The dual driver speaker system is unchanged and sounds just as loud and full as the first generation. The Echo Show 8 can fill a small room with sound surprisingly well, and the bass response is better than expected. Sometimes it may even sound to bassy, ​​but you can easily adjust the EQ in the Alexa app to compensate for that. Unfortunately, Amazon has dropped the 3.5mm output on the back of the new model, so it’s not possible to wire it into a larger speaker system.

You can watch Amazon Prime Video, Hulu, and Netflix on the Echo Show, but Disney Plus, Peacock, HBO Max, and many other streaming services aren’t available. YouTube is available through the Echo Show’s Silk browser, but it’s not as seamless as it is available on Google’s Nest Hub, and you can’t easily cast videos from your phone to the Show’s screen.

The Echo Show 8’s software is the same as the software released on the Echo Show 10 earlier this year. Amazon is starting to make better use of the display, with split screens showing weather data alongside news, but it still feels very much like a voice-first device. While the new Echo Show 8 is faster, tapping through all the screens to get to the smart home controls is still a chore, and managing what’s on the display’s rotating information screens requires a lot of menu diving. and try and error to get what you want. (And even then, you’ll probably still be nagged about new Alexa Skills or other Amazon promotions you don’t care about.)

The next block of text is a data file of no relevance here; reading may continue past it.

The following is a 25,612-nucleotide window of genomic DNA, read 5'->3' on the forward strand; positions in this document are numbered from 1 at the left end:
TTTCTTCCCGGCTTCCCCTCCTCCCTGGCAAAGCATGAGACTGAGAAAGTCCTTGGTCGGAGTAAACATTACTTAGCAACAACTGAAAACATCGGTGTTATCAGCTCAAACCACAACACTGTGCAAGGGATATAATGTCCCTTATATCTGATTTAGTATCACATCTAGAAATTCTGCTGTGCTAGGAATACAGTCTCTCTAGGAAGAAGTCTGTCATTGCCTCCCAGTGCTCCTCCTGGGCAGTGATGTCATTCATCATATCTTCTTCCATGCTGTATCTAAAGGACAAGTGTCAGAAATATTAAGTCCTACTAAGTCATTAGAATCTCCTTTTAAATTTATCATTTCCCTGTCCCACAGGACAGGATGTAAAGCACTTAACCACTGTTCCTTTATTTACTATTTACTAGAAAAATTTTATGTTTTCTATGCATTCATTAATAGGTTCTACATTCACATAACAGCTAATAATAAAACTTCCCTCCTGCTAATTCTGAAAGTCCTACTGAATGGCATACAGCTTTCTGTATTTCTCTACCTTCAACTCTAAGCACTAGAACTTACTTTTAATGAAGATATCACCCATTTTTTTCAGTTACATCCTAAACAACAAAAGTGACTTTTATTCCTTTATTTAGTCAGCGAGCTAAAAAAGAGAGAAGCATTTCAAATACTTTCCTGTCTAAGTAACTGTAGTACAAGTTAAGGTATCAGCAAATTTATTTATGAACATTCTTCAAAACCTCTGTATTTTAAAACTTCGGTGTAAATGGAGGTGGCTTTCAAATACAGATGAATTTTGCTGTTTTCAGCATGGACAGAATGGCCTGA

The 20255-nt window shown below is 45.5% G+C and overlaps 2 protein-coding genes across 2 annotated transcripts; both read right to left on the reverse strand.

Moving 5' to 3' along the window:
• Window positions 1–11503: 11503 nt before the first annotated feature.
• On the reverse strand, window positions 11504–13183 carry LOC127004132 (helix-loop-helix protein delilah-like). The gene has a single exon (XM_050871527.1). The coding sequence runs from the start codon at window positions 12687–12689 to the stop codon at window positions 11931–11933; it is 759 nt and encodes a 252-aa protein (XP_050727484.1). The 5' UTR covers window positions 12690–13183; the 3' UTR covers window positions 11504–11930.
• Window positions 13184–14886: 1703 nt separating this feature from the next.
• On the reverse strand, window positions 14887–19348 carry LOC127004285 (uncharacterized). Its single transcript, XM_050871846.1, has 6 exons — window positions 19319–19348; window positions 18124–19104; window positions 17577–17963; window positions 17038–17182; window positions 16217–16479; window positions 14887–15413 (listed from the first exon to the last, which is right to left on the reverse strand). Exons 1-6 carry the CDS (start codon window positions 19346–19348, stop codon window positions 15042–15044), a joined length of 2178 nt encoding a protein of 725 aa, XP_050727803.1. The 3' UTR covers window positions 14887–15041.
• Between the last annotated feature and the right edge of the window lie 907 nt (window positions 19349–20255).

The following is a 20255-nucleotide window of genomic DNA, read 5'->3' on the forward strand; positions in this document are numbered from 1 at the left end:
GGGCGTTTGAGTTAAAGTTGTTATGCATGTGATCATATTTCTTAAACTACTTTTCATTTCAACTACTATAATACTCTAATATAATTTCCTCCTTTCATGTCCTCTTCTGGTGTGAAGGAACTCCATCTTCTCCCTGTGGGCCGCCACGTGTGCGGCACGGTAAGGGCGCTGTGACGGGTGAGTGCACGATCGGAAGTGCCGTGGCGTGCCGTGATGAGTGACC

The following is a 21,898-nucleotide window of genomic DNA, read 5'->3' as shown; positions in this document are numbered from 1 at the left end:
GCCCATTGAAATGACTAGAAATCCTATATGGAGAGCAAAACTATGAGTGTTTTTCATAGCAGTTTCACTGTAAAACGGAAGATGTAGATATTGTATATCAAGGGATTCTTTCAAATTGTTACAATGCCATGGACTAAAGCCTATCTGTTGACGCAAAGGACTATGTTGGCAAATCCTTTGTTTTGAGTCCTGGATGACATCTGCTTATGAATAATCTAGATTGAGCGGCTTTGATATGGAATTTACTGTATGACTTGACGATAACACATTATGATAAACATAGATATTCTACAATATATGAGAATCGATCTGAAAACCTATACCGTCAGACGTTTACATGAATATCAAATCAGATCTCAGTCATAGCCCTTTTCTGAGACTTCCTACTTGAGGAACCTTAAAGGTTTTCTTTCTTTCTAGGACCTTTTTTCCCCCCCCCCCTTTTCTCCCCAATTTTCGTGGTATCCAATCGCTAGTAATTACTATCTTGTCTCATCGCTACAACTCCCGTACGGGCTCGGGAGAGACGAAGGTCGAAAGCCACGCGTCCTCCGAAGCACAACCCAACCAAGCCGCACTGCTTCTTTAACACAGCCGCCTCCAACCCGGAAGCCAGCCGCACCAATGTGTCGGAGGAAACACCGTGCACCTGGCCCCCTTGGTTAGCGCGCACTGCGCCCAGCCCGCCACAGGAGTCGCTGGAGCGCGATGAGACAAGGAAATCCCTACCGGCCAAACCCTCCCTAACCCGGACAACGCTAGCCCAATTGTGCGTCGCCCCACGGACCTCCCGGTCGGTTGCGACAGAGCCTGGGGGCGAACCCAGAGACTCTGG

It’s a chore to manage what shows up on the displays when it’s not in use.

The new Echo Show 8 is noticeably faster when responding to touch input.